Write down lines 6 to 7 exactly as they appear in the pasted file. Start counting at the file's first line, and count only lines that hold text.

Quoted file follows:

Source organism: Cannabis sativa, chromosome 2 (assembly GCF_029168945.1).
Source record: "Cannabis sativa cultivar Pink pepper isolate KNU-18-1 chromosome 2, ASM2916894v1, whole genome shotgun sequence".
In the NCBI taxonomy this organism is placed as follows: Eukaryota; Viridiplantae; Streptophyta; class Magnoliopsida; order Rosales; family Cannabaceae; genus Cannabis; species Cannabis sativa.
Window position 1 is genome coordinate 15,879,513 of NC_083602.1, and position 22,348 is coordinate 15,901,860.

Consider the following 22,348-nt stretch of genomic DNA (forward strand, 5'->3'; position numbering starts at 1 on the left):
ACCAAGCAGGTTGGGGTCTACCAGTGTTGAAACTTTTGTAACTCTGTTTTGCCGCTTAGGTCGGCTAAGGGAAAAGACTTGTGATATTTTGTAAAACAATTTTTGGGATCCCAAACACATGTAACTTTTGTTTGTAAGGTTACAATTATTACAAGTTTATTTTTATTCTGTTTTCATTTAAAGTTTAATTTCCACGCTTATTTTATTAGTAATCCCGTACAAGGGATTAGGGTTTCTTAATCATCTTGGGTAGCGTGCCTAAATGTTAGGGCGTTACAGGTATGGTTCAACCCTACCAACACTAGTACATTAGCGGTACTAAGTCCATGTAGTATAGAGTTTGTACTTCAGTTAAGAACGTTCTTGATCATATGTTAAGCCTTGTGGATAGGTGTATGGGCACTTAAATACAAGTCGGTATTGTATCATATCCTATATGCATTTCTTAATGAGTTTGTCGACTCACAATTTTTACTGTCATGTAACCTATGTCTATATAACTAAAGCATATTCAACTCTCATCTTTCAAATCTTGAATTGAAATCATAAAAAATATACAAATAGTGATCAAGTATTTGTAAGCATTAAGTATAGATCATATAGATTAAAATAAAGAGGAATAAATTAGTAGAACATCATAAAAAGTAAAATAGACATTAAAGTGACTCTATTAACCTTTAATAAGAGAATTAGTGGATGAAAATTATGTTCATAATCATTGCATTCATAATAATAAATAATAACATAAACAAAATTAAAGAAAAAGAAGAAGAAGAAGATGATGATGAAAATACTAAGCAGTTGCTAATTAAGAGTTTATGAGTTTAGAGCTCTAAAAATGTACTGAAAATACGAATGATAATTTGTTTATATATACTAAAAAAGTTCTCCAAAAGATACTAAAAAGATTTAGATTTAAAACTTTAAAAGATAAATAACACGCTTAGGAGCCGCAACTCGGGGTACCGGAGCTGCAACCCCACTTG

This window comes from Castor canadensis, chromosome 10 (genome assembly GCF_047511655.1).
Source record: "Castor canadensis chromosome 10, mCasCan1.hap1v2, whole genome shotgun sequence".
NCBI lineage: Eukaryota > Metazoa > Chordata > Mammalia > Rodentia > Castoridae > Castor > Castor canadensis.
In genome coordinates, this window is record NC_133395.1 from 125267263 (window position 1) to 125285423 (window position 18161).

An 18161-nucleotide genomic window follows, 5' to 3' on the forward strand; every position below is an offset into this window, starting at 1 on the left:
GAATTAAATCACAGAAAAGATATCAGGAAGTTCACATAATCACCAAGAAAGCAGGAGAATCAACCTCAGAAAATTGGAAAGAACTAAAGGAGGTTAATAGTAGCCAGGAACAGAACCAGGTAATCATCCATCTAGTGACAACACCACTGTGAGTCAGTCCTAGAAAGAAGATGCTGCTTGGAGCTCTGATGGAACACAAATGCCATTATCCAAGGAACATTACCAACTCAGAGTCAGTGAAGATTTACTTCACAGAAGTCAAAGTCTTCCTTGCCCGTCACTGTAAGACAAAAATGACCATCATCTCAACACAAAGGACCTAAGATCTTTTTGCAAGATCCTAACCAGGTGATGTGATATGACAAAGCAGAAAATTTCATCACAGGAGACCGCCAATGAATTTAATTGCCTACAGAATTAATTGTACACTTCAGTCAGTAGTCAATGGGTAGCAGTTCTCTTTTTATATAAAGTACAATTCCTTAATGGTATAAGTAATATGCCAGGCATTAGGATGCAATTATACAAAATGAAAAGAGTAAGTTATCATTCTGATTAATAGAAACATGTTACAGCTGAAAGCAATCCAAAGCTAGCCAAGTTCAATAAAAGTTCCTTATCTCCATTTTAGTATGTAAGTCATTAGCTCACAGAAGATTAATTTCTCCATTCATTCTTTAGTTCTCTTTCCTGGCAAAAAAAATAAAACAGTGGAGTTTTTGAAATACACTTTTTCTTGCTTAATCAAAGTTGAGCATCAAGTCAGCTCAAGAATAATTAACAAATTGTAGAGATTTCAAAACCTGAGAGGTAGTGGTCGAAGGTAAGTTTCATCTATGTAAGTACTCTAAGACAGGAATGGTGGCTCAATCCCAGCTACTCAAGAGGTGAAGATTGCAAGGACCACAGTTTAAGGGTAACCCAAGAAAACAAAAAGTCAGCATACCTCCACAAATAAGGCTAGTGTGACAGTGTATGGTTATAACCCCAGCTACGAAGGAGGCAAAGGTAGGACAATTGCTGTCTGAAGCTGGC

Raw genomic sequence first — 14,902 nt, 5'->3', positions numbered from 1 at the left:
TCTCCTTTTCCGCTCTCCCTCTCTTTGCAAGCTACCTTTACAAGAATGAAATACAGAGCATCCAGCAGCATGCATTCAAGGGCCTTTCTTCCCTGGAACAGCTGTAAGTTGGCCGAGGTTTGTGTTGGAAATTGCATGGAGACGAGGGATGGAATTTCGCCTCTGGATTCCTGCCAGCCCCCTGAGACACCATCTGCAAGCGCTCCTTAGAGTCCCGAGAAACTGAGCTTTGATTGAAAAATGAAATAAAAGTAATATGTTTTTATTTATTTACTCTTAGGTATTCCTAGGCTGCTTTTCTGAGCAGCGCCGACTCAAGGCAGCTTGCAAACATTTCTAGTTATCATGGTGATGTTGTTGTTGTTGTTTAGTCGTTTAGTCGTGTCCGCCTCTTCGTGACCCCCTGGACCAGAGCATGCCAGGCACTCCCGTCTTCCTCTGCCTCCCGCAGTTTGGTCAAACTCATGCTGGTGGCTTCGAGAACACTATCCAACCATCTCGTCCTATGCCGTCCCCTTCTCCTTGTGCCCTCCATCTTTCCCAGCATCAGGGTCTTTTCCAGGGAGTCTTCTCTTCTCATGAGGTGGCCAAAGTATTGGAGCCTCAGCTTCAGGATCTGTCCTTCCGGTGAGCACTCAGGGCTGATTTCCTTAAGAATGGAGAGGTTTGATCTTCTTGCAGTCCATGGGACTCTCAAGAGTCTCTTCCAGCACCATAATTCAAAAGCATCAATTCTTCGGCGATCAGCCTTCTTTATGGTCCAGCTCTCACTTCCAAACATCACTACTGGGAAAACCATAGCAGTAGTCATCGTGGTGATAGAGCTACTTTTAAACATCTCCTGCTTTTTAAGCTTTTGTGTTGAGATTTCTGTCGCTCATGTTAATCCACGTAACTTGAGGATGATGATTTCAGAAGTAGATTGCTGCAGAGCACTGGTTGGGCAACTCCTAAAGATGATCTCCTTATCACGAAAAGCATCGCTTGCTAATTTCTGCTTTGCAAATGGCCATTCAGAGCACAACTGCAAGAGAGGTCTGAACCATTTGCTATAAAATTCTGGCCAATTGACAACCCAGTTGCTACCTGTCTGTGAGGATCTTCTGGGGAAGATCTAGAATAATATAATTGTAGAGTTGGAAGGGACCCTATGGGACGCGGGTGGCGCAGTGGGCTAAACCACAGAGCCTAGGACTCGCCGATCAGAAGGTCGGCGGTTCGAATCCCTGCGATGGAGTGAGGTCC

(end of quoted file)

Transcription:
ACCAAGCAGGTTGGGGTCTACCAGTGTTGAAACTTTTGTAACTCTGTTTTGCCGCTTAGGTCGGCTAAGGGAAAAGACTTGTGATATTTTGTAAAACAATTTTTGGGATCCCAAACACATGTAACTTTTGTTTGTAAGGTTACAATTATTACAAGTTTATTTTTATTCTGTTTTCATTTAAAGTTTAATTTCCACGCTTATTTTATTAGTAATCCCGTACAAGGGATTAGGGTTTCTTAATCATCTTGGGTAGCGTGCCTAAATGTTAGGGCGTTACAGGTATGGTTCAACCCTACCAACACTAGTACATTAGCGGTACTAAGTCCATGTAGTATAGAGTTTGTACTTCAGTTAAGAACGTTCTTGATCATATGTTAAGCCTTGTGGATAGGTGTATGGGCACTTAAATACAAGTCGGTATTGTATCATATCCTATATGCATTTCTTAATGAGTTTGTCGACTCACAATTTTTACTGTCATGTAACCTATGTCTATATAACTAAAGCATATTCAACTCTCATCTTTCAAATCTTGAATTGAAATCATAAAAAATATACAAATAGTGATCAAGTATTTGTAAGCATTAAGTATAGATCATATAGATTAAAATAAAGAGGAATAAATTAGTAGAACATCATAAAAAGTAAAATAGACATTAAAGTGACTCTATTAACCTTTAATAAGAGAATTAGTGGATGAAAATTATGTTCATAATCATTGCATTCATAATAATAAATAATAACATAAACAAAATTAAAGAAAAAGAAGAAGAAGAAGATGATGATGAAAATACTAAGCAGTTGCTAATTAAGAGTTTATGAGTTTAGAGCTCTAAAAATGTACTGAAAATACGAATGATAATTTGTTTATATATACTAAAAAAGTTCTCCAAAAGATACTAAAAAGATTTAGATTTAAAACTTTAAAAGATAAATAACACGCTTAGGAGCCGCAACTCGGGGTACCGGAGCTGCAACCCCACTTG

This window comes from Castor canadensis, chromosome 10 (genome assembly GCF_047511655.1).